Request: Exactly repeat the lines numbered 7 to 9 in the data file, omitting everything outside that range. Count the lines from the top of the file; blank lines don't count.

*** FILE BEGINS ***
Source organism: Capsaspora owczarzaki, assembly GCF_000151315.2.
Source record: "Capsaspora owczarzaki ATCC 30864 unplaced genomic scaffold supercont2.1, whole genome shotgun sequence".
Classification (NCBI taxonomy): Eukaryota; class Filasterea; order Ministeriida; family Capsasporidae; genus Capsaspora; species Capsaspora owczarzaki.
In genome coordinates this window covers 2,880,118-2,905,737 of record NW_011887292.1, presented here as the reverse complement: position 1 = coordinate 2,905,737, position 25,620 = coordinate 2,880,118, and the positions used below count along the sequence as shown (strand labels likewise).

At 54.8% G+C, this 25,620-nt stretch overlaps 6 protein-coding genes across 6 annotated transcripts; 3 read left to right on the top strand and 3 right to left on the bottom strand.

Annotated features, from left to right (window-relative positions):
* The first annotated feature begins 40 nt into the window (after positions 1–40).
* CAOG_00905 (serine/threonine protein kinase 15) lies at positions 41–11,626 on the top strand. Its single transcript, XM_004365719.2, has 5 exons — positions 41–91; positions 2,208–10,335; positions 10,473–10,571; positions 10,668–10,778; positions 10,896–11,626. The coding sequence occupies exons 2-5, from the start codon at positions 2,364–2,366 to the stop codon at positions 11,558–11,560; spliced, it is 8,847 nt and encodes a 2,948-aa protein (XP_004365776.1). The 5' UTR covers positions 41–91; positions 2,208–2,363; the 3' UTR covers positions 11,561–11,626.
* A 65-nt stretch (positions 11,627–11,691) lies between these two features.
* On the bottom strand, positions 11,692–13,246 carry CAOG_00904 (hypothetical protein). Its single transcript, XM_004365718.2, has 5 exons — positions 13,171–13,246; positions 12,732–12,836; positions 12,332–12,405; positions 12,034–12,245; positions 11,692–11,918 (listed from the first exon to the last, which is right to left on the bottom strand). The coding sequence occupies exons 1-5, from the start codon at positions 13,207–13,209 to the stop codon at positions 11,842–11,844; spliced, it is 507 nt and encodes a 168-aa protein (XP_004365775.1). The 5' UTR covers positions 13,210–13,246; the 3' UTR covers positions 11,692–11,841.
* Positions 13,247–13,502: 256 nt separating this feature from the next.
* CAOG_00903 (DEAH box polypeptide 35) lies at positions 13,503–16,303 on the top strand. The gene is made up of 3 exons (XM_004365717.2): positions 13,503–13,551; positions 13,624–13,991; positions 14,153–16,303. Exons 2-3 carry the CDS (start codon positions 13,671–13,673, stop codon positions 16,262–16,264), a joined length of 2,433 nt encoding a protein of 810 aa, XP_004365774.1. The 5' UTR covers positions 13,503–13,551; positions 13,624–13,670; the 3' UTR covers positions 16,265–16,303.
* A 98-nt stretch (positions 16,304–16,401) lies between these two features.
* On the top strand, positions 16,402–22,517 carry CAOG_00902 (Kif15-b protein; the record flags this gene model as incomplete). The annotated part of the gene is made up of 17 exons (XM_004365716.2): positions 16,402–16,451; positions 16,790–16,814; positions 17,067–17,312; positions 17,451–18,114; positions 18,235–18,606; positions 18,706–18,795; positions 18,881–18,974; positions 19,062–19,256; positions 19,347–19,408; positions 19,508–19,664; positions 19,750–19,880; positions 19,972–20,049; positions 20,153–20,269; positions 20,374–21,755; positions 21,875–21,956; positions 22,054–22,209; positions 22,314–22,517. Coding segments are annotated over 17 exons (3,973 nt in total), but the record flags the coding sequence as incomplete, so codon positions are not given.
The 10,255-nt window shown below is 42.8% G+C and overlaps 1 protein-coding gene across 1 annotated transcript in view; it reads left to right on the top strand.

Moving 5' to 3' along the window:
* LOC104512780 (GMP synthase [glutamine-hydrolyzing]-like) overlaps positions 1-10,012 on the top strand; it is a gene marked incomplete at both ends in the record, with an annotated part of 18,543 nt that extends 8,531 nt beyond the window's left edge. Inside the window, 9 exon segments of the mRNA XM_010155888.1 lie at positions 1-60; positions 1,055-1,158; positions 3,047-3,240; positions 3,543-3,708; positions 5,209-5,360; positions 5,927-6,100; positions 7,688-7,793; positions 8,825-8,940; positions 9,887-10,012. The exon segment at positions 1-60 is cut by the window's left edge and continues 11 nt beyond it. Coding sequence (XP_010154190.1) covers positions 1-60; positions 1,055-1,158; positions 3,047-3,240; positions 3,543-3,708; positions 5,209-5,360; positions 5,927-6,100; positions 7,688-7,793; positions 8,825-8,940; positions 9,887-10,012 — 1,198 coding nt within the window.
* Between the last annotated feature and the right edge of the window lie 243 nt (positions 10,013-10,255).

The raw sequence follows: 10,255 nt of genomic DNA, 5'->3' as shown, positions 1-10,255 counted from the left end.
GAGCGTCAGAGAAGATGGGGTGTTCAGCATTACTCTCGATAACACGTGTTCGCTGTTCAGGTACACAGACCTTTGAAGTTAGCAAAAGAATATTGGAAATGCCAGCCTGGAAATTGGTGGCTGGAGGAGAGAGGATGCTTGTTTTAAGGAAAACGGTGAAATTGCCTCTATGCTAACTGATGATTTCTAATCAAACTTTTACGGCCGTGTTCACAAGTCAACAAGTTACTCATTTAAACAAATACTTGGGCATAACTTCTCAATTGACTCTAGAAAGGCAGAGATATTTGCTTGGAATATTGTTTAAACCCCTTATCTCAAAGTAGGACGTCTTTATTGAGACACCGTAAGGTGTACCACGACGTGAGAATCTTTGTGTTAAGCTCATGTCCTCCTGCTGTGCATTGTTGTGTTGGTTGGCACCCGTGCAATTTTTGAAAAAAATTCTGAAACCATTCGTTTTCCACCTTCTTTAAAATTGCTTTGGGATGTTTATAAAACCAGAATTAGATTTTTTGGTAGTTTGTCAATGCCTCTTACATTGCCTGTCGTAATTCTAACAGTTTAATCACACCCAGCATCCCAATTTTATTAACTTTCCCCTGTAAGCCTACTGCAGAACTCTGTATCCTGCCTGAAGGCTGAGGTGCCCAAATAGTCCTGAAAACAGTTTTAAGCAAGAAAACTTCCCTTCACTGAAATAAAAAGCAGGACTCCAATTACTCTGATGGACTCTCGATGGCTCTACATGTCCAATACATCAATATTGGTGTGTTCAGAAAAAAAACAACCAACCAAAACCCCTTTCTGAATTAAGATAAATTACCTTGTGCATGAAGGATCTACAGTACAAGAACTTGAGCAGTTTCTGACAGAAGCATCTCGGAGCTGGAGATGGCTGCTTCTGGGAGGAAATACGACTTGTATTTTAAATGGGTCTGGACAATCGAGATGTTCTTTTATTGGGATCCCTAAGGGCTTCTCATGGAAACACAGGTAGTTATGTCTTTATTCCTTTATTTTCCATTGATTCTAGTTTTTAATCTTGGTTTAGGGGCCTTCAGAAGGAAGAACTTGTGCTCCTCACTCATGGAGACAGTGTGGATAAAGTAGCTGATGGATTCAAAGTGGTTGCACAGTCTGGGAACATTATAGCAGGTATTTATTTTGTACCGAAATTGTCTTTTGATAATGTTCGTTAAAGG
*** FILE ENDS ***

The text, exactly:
* The first annotated feature begins 40 nt into the window (after positions 1–40).
* CAOG_00905 (serine/threonine protein kinase 15) lies at positions 41–11,626 on the top strand. Its single transcript, XM_004365719.2, has 5 exons — positions 41–91; positions 2,208–10,335; positions 10,473–10,571; positions 10,668–10,778; positions 10,896–11,626. The coding sequence occupies exons 2-5, from the start codon at positions 2,364–2,366 to the stop codon at positions 11,558–11,560; spliced, it is 8,847 nt and encodes a 2,948-aa protein (XP_004365776.1). The 5' UTR covers positions 41–91; positions 2,208–2,363; the 3' UTR covers positions 11,561–11,626.
* A 65-nt stretch (positions 11,627–11,691) lies between these two features.